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University of Louisville School of Dentistry Celebrates $45 Million Renovation

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The new east entrance of the University of Louisville School of Dentistry (photo courtesy University of Louisville)The University of Louisville (UofL) School of Dentistry recently marked the completion of a two-year, $45 million renovation that added more than 20,000 square feet and renovated another 211,000. The school had received few updates since it moved from its location at Brook and Broadway to Preston Street in 1970.

“UofL has a mission to improve the lives of people in the Commonwealth, and this is a visible way in which we are accomplishing that goal,” said University of Louisville President James Ramsey, Ph.D. “If we are to provide the education and training for the next generation of health care providers for Kentucky, we must remain on the leading edge of teaching and training practices, which requires the appropriate investment in new technology. This renovation will enable our students to have the best possible learning environment.”

Enhancements include updates to infrastructure, operatory equipment, and clinical education support. Other features include new digital radiography, incorporation of an electronic health records system and state-of-the-art classroom technology. Improvements in patient waiting rooms and clinical space include new chairs, lighting, cabinetry, and touch screen computer terminals. In addition, the main entrance has moved to the east side of the building, creating a safer area for patient drop-off.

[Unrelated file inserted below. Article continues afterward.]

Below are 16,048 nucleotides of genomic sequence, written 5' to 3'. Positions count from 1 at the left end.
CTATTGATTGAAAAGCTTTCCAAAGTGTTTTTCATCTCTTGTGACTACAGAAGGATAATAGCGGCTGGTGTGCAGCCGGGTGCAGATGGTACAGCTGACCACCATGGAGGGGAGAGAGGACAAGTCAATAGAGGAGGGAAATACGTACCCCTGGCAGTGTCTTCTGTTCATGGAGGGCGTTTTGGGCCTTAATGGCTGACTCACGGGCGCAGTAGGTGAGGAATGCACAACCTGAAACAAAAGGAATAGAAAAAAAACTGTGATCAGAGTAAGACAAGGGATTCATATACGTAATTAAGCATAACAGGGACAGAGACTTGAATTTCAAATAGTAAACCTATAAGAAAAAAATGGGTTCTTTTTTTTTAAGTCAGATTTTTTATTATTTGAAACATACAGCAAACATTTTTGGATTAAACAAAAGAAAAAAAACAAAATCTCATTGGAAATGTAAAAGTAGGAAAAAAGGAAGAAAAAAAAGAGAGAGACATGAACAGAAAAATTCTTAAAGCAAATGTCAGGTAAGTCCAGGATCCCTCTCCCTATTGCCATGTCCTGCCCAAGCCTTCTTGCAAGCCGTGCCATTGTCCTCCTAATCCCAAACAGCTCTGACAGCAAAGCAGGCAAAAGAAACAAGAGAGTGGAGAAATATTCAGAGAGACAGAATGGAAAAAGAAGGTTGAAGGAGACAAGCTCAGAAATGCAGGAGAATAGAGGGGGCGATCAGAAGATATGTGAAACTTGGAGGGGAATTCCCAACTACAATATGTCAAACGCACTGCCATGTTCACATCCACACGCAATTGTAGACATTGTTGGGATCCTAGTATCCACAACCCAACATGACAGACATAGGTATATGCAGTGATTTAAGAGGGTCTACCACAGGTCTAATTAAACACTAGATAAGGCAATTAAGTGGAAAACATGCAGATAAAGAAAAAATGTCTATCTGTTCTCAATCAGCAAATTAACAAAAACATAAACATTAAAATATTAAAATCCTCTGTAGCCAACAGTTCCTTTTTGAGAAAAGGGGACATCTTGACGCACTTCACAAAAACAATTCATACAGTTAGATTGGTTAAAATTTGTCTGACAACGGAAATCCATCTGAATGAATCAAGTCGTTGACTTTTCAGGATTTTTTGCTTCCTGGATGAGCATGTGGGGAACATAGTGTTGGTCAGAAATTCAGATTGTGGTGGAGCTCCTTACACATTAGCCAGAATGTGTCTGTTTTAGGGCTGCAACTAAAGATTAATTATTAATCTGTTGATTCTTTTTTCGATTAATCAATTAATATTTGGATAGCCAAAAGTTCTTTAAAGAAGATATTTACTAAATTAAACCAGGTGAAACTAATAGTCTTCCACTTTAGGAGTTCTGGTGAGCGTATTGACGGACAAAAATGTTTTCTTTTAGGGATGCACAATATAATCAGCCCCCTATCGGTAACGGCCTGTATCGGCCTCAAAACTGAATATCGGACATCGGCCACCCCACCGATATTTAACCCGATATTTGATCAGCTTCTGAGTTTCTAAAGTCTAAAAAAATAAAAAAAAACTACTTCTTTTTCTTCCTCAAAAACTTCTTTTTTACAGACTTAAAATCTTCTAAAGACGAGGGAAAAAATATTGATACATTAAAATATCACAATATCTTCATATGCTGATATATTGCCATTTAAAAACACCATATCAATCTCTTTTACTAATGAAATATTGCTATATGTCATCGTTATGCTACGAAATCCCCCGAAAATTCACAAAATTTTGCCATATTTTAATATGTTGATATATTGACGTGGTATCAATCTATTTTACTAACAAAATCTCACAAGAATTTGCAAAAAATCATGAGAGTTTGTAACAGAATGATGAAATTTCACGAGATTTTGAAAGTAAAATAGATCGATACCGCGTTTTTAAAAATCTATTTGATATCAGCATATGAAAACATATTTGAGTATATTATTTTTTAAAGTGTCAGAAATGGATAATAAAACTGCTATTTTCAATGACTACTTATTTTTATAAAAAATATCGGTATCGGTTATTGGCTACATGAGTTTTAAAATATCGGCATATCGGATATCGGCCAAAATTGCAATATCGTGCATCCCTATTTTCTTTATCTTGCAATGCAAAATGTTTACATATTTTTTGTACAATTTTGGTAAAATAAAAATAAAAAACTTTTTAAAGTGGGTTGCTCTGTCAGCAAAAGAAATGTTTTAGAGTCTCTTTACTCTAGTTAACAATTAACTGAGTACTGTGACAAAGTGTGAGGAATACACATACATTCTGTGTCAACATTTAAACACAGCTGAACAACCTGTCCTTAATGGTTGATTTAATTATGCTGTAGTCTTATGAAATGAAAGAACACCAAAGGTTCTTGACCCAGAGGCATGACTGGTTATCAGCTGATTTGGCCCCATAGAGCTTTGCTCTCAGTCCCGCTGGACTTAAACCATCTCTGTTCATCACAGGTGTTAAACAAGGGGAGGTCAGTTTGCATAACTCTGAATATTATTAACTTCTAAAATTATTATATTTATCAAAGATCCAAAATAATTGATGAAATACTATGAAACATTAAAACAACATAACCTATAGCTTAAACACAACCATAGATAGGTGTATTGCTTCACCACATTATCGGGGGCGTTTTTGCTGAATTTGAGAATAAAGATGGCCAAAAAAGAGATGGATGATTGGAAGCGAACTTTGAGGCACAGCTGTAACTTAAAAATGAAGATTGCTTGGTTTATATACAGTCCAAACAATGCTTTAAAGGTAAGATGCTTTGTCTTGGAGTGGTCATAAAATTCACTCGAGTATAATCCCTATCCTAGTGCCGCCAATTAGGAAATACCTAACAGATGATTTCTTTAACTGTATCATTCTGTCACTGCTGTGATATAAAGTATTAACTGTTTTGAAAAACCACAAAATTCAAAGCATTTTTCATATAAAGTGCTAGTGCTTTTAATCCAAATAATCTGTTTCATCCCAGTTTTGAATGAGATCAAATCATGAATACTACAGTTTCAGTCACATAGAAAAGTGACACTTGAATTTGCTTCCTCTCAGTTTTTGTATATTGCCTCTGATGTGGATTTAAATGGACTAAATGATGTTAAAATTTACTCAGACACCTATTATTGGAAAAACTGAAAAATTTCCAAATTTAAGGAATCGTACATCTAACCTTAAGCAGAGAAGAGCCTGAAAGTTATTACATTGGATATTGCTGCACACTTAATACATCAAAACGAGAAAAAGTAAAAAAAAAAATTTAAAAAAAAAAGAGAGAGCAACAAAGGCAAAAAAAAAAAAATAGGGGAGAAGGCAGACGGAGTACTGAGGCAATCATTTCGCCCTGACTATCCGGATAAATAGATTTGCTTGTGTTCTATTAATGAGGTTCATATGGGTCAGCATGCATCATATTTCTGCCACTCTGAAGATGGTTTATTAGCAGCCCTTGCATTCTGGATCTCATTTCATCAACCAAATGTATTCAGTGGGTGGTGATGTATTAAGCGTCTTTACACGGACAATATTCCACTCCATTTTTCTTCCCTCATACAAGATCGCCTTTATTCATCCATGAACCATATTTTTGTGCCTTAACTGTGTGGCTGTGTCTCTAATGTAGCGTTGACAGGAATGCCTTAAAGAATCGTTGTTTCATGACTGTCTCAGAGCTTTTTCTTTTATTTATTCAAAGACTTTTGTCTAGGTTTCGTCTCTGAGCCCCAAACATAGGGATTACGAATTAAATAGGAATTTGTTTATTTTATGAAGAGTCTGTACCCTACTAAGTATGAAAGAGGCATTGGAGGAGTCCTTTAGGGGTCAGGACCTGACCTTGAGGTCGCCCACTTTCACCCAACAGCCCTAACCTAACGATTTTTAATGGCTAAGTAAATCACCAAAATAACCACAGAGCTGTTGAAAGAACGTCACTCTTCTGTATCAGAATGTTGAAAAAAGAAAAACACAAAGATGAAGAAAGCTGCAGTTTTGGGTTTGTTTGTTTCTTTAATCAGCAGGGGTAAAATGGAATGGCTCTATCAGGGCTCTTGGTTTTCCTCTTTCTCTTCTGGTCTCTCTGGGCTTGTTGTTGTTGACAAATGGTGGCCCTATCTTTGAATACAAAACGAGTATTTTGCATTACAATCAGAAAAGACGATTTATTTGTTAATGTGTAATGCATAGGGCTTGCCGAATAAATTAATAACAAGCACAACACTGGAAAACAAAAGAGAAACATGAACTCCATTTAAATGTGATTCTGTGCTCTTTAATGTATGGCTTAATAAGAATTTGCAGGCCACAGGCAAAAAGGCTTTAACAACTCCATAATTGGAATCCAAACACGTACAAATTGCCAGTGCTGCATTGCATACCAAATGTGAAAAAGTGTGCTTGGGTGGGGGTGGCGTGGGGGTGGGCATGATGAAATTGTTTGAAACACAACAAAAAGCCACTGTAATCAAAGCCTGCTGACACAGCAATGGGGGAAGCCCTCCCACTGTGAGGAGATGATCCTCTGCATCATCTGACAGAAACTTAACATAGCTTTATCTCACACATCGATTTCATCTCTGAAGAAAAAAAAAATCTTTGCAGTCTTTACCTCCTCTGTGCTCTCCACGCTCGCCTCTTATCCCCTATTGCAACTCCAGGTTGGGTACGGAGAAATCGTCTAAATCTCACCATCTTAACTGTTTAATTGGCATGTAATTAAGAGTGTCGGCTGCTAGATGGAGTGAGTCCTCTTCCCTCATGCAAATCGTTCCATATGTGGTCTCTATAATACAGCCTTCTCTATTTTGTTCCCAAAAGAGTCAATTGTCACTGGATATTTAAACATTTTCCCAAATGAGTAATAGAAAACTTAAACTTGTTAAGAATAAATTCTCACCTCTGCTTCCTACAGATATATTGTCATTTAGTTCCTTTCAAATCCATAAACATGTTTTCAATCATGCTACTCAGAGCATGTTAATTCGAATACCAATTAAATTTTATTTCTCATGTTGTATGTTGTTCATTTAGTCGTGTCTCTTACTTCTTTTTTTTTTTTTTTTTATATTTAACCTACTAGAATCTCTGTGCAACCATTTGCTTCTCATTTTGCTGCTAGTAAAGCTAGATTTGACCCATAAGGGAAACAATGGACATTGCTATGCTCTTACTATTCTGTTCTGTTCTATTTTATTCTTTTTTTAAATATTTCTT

“These upgrades are critical to competing nationally for high-quality students, recruiting talented faculty and attracting patients who need care and who augment the educational experience of our students,” said David Dunn, M.D., Ph.D., Executive Vice President for Health Affairs for UofL.

Senior dental student Ms. Caroline Curtis said students are very excited about the new opportunities. “We have access to new technology like the digital scanner—an optical wand that allows us to take multiple pictures and build a three-dimensional image on a computer—technology that will ultimately replace the traditional metal tray used to take an impression of the teeth,” she said.

School of Dentistry Dean John J. Sauk, D.D.S., M.S., indicated that the school plans to seek Leadership in Energy and Environmental Design (LEED) Certification from the Green Building Certification Institute. Among the green changes are more efficient heating, ventilating, and air conditioning (HVAC) systems and lighting controls that reflect the occupancy of the building.

The improvements will also have a far-reaching effect on the school’s capacity for innovation. “Collaboration among departments and disciplines is essential to treat and solve the complexities of oral diseases,” said Dr. Sauk. “The renovated facility will foster a practice-based research network.”

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